There are plenty of Texas jobs hiring now, thanks to impressive population growth, yet unemployment has remained relatively steady at around 4 percent. The state gained around 400,000 people in 2017, which reflects the strength of its economy and its prosperity.
The Texan economy is worth roughly $1.6 trillion, which is only behind California, and 100 Fortune 1,000 companies are based there. Naturally, oil is still a major industry in the state, with an estimated 20 billion barrels left in the Midland Basin of the Wolfcamp Shale area, although the Permian Basin and the Eagle Ford shale both have significant reserves.
Texas is more than just oil, however. The Dallas-Fort Worth area alone is responsible for approximately a third of the total economic output of Texas, with an estimated 6.6 million people in the area. Trade, transportation and utilities form the biggest sector in this metroplex, with professional and business services coming second, as you would expect in most cities.
Exxon Mobil is the biggest company headquartered in DFW, with an estimated revenue of just under $200 billion and 71,100 employees. AT&T and American Airlines are also major companies with headquarters there. City of Dallas jobs are also plentiful, as this area requires significant administration and coordination.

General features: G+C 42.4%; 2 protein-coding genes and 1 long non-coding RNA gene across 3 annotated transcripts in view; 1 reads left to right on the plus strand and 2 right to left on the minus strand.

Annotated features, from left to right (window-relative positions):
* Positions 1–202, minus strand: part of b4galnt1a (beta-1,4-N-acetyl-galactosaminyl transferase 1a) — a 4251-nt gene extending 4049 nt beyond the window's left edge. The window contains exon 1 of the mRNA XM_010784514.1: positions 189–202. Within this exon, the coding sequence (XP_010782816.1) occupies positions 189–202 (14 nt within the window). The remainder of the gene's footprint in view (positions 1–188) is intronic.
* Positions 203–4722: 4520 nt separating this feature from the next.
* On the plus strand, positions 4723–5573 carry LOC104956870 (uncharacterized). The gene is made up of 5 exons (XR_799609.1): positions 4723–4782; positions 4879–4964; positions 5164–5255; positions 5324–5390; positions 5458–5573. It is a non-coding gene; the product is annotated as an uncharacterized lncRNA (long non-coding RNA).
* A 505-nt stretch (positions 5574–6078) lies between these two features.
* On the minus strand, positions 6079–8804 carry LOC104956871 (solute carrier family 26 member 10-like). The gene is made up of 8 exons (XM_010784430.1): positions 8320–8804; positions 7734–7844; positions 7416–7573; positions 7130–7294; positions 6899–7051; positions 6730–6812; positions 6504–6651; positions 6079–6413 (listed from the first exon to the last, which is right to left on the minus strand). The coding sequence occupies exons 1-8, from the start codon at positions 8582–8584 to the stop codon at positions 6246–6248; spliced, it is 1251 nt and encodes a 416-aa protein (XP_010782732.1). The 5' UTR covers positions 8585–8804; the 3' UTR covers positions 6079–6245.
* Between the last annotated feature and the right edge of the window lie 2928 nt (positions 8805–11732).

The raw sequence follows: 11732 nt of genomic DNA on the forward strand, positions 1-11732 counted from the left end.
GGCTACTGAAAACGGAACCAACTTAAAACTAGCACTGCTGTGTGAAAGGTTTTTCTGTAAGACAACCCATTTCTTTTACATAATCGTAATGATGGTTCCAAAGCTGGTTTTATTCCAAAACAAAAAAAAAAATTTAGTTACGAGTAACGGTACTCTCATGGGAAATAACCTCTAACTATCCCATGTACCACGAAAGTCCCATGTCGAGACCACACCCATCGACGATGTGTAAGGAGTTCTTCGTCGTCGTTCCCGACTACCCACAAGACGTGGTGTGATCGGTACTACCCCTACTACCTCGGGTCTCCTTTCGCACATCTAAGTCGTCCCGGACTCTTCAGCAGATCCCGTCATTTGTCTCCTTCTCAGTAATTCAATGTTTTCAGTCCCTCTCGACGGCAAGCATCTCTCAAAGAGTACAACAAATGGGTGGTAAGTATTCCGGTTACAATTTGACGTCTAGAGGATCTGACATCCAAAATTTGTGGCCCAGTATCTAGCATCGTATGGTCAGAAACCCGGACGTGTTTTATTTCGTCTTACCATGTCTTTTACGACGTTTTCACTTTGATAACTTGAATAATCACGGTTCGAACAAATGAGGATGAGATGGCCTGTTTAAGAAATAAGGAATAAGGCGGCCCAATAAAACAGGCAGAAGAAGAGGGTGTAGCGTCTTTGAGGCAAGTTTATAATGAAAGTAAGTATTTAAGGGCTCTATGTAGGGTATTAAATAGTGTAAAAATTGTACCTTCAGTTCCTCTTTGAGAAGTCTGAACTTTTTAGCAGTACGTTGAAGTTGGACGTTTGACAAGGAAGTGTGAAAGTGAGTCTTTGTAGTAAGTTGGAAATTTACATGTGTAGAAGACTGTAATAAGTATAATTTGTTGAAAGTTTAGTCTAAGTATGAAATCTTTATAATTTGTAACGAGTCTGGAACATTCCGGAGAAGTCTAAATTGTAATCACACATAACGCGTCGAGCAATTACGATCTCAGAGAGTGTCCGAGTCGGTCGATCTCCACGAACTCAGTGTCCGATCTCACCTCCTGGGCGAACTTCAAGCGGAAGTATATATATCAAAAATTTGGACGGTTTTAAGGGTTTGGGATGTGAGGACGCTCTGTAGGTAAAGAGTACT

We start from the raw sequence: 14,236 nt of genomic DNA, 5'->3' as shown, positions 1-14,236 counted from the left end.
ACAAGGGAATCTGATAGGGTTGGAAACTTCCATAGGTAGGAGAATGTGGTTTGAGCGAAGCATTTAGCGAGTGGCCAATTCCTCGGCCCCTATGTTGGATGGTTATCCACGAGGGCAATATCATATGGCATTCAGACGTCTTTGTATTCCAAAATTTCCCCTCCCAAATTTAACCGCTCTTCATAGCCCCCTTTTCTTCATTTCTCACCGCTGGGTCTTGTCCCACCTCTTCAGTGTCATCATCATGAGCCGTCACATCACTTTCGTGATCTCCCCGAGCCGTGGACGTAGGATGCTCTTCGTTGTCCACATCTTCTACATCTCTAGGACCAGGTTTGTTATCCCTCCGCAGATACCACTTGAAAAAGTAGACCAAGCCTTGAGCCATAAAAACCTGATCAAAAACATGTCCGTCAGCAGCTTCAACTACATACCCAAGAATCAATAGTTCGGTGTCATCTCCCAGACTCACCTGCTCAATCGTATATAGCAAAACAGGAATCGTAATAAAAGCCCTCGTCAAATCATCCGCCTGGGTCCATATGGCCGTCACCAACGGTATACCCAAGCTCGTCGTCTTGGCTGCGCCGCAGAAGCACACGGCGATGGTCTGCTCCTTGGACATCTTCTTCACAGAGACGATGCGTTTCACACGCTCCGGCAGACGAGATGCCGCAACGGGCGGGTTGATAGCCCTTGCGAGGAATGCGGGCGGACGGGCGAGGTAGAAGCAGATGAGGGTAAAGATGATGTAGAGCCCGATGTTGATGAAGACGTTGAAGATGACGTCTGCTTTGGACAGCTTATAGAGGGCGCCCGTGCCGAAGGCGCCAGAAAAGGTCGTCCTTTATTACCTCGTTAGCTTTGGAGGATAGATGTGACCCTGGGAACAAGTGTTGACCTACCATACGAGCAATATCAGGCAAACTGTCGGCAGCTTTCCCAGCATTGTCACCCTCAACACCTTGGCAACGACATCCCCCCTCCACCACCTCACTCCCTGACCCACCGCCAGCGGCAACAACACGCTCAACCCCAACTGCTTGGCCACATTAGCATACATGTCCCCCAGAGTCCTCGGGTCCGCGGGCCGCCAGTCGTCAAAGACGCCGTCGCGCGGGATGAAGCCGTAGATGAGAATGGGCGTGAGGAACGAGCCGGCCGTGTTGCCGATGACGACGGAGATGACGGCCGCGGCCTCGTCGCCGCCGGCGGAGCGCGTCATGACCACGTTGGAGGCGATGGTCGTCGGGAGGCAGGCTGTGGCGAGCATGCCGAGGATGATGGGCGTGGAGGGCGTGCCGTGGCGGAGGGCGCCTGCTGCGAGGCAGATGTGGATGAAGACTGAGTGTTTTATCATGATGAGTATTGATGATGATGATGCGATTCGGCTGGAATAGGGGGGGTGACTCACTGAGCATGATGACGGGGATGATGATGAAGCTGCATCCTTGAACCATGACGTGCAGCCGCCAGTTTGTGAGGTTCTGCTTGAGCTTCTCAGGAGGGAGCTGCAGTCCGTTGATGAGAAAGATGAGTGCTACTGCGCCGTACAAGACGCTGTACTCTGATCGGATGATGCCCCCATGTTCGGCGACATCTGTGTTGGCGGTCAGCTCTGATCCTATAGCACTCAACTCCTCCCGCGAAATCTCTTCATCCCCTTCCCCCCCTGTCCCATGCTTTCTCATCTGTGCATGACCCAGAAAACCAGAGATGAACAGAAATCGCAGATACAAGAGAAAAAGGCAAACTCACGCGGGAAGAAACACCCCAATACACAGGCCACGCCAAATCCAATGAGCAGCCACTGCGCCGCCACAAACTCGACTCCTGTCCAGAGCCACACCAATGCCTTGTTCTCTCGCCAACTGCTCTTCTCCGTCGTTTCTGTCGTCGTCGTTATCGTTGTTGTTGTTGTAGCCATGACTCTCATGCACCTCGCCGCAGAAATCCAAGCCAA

Houston experienced significant job growth of 2.2 percent during 2017,
Austin, on the other hand, has experience a rise in the unemployment rate, from 2.9 percent to 3.1 percent in just six months. Professional and business services and government jobs are both particularly prominent here, as its the state capital. Dell, Whole Foods Market and ABM industries are the top employers in the area.
Overall, jobs in Texas are plentiful, especially if you wish to go into retail or if you want to explore the oil and gas industry. It's worth exploring other options, as well, as the Lone Star State is so much more than ranching and petroleum.
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